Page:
Not all intelligence, however, comes from covert sources. Intelligence is simply the business of knowing your enemy, and a certain degree of knowledge is lying right there on the surface. People talk. They write books, they make speeches, they appear in the media, and sometimes they appear on the record before their own congress or parliament. Understanding foreign officials can come simply from studying open-source information, information which any citizen may get his hands on and requires little or no risk.
This is particularly true in the age of the internet. Scads of information about every conceivable topic is available with a simple google search. Virtually anyone of importance has some online presence, and anyone who draws any sort of public attention has something written about them. While spies on the ground are assuredly important, the internet is today often the intelligence community’s best friend.
This goes even for online services with a certain degree of security. However your passwords and security settings may make you feel, social media is not impenetrable. Nor are most email servers not run by the government. Even assuming an intelligence service limits itself to collecting metadata, that information is not insignificant.
In that respect, the intelligence business could be seen as something like academic research, with a slightly shady side. Go collect the information, figure out how it fits together, and write your papers. Of course, the effects this research has can go far beyond that of most scholarly articles.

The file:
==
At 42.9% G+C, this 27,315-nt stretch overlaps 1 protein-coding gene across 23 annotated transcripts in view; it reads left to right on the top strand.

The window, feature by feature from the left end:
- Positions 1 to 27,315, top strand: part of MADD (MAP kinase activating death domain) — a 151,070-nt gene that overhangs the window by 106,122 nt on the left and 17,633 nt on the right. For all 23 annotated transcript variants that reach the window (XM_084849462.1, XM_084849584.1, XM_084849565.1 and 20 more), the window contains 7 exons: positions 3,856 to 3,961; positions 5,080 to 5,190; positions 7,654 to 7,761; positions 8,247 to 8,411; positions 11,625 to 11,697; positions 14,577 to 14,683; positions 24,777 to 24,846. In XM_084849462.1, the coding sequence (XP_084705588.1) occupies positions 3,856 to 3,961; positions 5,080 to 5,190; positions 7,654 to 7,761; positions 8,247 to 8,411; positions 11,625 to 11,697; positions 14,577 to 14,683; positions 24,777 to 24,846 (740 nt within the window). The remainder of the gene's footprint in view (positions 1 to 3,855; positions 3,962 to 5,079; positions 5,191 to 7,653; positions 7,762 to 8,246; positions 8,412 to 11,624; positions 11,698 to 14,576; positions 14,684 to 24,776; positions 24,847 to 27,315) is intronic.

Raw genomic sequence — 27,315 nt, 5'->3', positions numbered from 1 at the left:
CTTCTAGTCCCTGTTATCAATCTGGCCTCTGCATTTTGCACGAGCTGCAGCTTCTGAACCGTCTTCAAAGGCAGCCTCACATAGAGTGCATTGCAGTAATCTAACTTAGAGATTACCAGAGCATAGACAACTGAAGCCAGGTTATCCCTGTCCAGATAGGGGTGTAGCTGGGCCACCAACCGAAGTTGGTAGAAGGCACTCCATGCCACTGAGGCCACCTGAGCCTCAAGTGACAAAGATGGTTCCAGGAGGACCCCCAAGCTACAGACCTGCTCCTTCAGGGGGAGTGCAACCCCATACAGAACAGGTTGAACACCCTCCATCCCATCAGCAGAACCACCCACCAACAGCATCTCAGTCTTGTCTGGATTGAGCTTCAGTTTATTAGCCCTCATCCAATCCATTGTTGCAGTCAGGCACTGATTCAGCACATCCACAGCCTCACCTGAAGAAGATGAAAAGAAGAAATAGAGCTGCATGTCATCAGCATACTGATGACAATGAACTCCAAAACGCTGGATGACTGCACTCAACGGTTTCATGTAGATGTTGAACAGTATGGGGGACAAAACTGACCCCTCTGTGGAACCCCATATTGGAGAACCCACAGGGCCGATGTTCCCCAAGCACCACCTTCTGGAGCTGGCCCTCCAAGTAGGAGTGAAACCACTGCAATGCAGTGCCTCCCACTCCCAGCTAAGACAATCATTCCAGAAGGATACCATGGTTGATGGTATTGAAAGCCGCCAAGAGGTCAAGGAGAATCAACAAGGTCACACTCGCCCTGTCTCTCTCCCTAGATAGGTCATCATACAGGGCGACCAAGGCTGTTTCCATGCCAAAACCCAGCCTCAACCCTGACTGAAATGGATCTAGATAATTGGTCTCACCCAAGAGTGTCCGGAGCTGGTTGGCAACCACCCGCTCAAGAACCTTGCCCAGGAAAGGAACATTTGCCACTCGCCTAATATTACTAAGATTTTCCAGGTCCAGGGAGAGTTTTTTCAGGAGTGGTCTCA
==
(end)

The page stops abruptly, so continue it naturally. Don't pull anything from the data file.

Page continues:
So far this portrayal of the world of intelligence gathering has ignored a crucial distinction. Intelligence gathering is itself often somewhat separate from analysis. The CIA is actually divided into four directorates. The Directorate of Support is basically the financial and HR side of the business, while the Directory of Science and Technology is what it sounds like—the guys who build the gadgets and help the spies use them. The two that concern us are what used to be called the Directorate of Operation and the Directorate of Intelligence.
The Directorate of Operations is what inspires spy movies. These are the guys who go out and gather intelligence in foreign countries. Most of the time they have a diplomatic cover that allows them to be there, and works as insurance in case they get caught. Some of them work with a much shadier sort of cover, and put themselves at much greater risk. Regardless, their job is to find and take care of sources, and to bring in the information.